“To be able to be part of such a big project in the city that developed me, I can’t even express how amazing it is,” Lewis says. “It’s a real fulfillment of life.

Austin Hojdar has more on the mural here.

From the press gallery

Your daily question☕

Suppose you opened a new restaurant in Chicago, where would it be located? Tell us why.

Email us at [email protected] and we might feature your response in the next afternoon edition.

Yesterday we asked you: what is the word or phrase that only Chicagoans know or use?

Here’s what some of you said…

“Gym shoes.” — Katie Levin

“The show, the pop, the sneakers.” — Eleanor Moro Klemp

“The show instead of the movies.” — Flores David

“The 100, used when someone lives on South 100th Street or higher and in the southern suburbs. Also, the ‘Wild 100s’ or the ‘hunnids’ Example: ‘Oh, you live in hundreds?’ — Nisa Neely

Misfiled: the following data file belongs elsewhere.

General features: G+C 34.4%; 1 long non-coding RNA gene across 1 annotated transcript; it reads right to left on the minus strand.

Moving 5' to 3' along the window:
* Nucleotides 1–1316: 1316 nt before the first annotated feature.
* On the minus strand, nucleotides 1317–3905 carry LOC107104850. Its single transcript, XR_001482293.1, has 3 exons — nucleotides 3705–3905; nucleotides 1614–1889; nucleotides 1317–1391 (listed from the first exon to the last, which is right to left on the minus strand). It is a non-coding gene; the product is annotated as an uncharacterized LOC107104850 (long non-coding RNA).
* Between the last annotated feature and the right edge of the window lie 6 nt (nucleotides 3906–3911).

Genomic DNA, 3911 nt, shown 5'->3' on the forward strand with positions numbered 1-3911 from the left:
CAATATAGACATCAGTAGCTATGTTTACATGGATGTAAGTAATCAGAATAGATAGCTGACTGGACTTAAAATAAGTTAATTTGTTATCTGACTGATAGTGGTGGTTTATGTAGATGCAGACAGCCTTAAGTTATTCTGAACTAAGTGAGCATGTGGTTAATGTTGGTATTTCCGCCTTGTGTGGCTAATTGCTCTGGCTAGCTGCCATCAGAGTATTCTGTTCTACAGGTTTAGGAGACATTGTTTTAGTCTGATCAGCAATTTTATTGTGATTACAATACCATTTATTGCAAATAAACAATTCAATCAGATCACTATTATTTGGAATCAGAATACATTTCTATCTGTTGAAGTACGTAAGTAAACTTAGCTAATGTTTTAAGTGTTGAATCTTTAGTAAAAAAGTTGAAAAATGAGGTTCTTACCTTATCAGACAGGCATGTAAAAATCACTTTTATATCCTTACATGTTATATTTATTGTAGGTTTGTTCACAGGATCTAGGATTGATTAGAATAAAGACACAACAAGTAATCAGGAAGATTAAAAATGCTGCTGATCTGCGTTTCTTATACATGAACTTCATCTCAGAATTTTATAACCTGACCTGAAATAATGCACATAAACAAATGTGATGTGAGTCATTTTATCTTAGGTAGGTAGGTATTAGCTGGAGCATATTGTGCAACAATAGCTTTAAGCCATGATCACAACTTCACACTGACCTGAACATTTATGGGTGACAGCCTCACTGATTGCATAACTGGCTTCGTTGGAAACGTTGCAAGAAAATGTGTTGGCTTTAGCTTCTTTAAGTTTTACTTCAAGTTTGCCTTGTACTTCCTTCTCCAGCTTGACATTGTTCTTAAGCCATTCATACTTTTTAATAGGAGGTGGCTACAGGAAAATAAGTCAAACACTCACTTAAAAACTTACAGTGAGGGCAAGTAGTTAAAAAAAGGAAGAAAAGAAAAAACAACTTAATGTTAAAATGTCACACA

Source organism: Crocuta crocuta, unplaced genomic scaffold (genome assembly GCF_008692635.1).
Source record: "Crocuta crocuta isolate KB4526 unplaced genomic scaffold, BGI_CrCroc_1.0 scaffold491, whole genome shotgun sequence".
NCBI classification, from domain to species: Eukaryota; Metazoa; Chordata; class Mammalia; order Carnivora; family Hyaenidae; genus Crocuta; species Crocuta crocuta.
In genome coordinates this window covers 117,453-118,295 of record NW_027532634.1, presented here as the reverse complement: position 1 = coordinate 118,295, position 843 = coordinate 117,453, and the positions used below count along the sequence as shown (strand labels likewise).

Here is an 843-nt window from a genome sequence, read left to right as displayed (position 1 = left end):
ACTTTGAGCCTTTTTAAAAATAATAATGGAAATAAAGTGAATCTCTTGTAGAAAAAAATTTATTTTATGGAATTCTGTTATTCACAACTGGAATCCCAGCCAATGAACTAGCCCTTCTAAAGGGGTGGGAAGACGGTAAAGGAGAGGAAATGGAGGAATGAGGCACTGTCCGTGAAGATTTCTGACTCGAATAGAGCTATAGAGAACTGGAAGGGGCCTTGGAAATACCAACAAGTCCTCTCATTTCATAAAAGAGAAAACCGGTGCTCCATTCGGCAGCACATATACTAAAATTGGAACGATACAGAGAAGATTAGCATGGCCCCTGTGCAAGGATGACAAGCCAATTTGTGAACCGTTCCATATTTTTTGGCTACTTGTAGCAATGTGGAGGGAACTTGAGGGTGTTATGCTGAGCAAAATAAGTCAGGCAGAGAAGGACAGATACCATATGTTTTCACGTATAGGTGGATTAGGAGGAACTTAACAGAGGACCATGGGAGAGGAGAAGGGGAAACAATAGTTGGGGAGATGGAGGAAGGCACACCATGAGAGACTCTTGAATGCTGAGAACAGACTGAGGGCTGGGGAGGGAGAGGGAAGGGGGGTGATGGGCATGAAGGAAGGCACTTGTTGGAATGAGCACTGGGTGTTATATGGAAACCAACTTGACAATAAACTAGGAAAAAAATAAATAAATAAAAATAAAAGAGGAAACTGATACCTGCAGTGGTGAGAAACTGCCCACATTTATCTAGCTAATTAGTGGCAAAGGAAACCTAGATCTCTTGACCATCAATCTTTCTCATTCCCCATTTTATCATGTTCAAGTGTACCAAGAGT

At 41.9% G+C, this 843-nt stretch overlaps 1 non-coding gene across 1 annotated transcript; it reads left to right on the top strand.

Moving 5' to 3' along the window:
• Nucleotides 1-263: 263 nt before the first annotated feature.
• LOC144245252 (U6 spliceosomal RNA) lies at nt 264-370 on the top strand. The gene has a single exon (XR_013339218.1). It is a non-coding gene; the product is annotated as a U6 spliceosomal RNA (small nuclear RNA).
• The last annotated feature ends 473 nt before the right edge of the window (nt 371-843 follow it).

“You guys.” — Melissa Johnson Scottberg

“Sears Tower, Comesky Park, Marshall Fields.” — Pam Howard

“Take the ‘L.'” — Angel Busch

“End a sentence with the preposition ‘to.’ ‘Where are you?'” – Donna Oline

“As my grandmother yelled at us in Portage Park, ‘We’re going to walk to Sears and buy you new sneakers. Then we’ll go to the Jewels for a pop. ‘”- Antoine Imburgia

“Tell someone to go ‘to the lake’ instead of east.” — Alexandra Newmann

“Decent, you feel me.” — Epps Brownlow

“Borrow me = lend me.” — Thomas of London

“‘Frunch’ room.” — Rob Vee

“Sausage sandwich. Cut the grass not mow the lawn. Jokes not funny. Walkways pass between houses. Gutters not curbs or gutters not eaves.” — chuck klein